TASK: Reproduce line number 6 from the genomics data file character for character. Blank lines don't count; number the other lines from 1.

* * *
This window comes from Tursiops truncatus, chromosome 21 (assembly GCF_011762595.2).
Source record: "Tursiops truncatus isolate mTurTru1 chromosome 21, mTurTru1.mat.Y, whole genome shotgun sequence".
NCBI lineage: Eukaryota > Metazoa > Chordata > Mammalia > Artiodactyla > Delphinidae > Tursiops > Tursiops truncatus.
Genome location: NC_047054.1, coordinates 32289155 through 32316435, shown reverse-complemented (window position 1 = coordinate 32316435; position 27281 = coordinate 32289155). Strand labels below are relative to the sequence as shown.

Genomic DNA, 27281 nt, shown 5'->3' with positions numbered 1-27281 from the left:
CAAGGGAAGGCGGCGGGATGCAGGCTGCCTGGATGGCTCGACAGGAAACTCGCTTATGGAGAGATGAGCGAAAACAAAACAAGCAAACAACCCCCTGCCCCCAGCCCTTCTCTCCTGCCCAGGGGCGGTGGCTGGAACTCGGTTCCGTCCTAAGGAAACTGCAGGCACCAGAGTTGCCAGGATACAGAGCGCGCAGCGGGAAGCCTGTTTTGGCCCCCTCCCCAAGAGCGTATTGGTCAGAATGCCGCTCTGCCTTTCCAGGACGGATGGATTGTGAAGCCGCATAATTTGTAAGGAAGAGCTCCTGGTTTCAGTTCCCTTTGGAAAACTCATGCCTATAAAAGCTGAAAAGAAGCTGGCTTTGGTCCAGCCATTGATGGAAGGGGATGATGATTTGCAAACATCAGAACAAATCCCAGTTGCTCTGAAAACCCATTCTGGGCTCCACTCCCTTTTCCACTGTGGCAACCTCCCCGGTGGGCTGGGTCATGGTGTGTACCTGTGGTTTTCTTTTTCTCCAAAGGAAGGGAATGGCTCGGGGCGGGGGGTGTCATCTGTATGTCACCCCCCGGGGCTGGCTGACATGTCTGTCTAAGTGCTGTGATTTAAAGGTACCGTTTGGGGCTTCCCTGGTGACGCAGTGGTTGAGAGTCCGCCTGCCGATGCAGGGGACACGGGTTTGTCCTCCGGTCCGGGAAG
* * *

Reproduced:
CAAGGGAAGGCGGCGGGATGCAGGCTGCCTGGATGGCTCGACAGGAAACTCGCTTATGGAGAGATGAGCGAAAACAAAACAAGCAAACAACCCCCTGCCCCCAGCCCTTCTCTCCTGCCCAGGGGCGGTGGCTGGAACTCGGTTCCGTCCTAAGGAAACTGCAGGCACCAGAGTTGCCAGGATACAGAGCGCGCAGCGGGAAGCCTGTTTTGGCCCCCTCCCCAAGAGCGTATTGGTCAGAATGCCGCTCTGCCTTTCCAGGACGGATGGATTGTGAAGCCGCATAATTTGTAAGGAAGAGCTCCTGGTTTCAGTTCCCTTTGGAAAACTCATGCCTATAAAAGCTGAAAAGAAGCTGGCTTTGGTCCAGCCATTGATGGAAGGGGATGATGATTTGCAAACATCAGAACAAATCCCAGTTGCTCTGAAAACCCATTCTGGGCTCCACTCCCTTTTCCACTGTGGCAACCTCCCCGGTGGGCTGGGTCATGGTGTGTACCTGTGGTTTTCTTTTTCTCCAAAGGAAGGGAATGGCTCGGGGCGGGGGGTGTCATCTGTATGTCACCCCCCGGGGCTGGCTGACATGTCTGTCTAAGTGCTGTGATTTAAAGGTACCGTTTGGGGCTTCCCTGGTGACGCAGTGGTTGAGAGTCCGCCTGCCGATGCAGGGGACACGGGTTTGTCCTCCGGTCCGGGAAG